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Making apple butter the old fashion’ way

By Staff | Oct 28, 2014

Rosa Hessler and Gary Ryder stir applesauce and cider mixtures over an open fire throughout the night on Friday, October 24 to make their traditional apple butter at the Mapleton Community Center.

TIVOLI – It has been a tradition for many years now at the Mapleton Community Center in Shrewsbury Township. Members think it has been almost 50 years that the Mapleton Church and center have been making apple butter there.

Starting in the afternoon on Friday, apples were hand peeled and cored, than cooked down to look like applesauce.

Mary Gray, one of the main organizers for this community fundraiser said that it takes time to boil down the apples to the point where it turns into apple butter. “We stay here all night and stir,” said Butch Rast. “It could take over ten hours, but this is a rough estimate,” he added.

Apple butter is a very highly concentrated from of apple sauce and needs to be continuously turned so the natural sugar can caramelize to a deep color.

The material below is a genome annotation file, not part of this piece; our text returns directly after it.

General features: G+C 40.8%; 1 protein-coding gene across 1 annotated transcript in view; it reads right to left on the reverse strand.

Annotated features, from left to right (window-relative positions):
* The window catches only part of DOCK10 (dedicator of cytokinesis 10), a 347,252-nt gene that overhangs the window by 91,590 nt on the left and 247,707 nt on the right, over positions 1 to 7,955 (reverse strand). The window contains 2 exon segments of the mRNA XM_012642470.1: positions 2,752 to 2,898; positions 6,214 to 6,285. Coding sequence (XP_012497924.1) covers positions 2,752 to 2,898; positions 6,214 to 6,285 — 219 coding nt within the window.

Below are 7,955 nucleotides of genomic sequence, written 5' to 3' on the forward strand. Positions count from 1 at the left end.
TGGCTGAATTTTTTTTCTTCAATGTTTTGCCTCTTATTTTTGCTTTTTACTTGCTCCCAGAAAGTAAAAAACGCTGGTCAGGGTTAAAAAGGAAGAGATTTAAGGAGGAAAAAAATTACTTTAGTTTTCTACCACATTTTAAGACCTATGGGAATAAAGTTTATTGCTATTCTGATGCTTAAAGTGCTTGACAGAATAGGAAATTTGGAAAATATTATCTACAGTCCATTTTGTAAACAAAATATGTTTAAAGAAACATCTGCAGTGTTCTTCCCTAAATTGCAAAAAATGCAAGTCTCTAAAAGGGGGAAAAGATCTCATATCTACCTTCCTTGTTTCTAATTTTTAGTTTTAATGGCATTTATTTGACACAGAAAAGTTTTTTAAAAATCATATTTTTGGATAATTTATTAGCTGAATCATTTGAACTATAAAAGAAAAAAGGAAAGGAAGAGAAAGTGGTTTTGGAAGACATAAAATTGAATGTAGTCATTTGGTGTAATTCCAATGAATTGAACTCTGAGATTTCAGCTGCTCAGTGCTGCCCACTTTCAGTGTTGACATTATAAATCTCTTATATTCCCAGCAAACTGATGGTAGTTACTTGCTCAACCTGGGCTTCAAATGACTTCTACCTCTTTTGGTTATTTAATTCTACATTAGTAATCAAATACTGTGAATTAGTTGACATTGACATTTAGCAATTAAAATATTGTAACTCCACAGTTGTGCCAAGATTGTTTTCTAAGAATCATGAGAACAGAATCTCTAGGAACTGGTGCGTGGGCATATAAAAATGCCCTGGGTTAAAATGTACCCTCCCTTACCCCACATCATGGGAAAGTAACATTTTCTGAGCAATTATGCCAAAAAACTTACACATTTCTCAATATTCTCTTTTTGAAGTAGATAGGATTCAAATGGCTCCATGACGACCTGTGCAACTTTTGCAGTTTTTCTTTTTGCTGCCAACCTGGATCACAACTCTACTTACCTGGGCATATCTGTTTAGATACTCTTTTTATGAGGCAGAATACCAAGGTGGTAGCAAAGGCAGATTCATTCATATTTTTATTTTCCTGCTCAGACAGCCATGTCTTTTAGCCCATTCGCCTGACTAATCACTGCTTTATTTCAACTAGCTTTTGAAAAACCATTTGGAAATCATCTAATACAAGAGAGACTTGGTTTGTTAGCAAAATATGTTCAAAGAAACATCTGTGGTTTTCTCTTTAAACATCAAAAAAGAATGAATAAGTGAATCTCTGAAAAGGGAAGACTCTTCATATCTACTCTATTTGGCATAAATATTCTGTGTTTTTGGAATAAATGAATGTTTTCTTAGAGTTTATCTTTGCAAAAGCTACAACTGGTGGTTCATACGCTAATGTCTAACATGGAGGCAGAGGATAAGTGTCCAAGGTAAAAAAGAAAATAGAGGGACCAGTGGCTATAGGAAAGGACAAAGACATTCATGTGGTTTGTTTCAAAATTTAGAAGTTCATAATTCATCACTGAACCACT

The apples are Cortland and came from Millville according to the volunteer cooking team. Liquid cider is poured into four large copper kettles and boiled over an open fire throughout the night. The applesauce mixture is combined with a cider liquid mixture from large vats and then the mixture continues to boil down until thickened.

Mary Gray, one of the main organizers, holds a finished pint of home made apple butter now available through the Mapleton Church and Community Center on Highland Lake Road.

Rast also said that the copper kettles are costly to replace and run about 2 thousand dollars a piece. “We had to replace two of them,” he said while the other two were part of the original endeavor.

Gray said she has been working on this annual project since 2001 and its laborious process has proven to be worthwhile.

160 gallons of cider came from 30 bushels of apples and Saturday afternoon they packed almost 500 jar pints of apple butter. “We get a nice assembly line organized,” said Gray with the apples, the cider and the sugar. Finally the spices are added, “and that is our secret,” Gray said. Although the product does not actually use butter, it does have the consistency of thick soft butter, and its interesting flavor is popular as a spread for breads and sandwiches.

Its history goes back to the roots of the Netherlands and the Rhineland of Germany when its use became essential to preserve the fruits of the apples. It often tastes sweet and is a traditional condiment often used by the Pennsylvania Dutch. Orders for the apple butter can be made by calling 570-584-3809.

Other volunteers working on the project are Gary Ryder, Rosa and Dale Hessler, and Bob Taylor.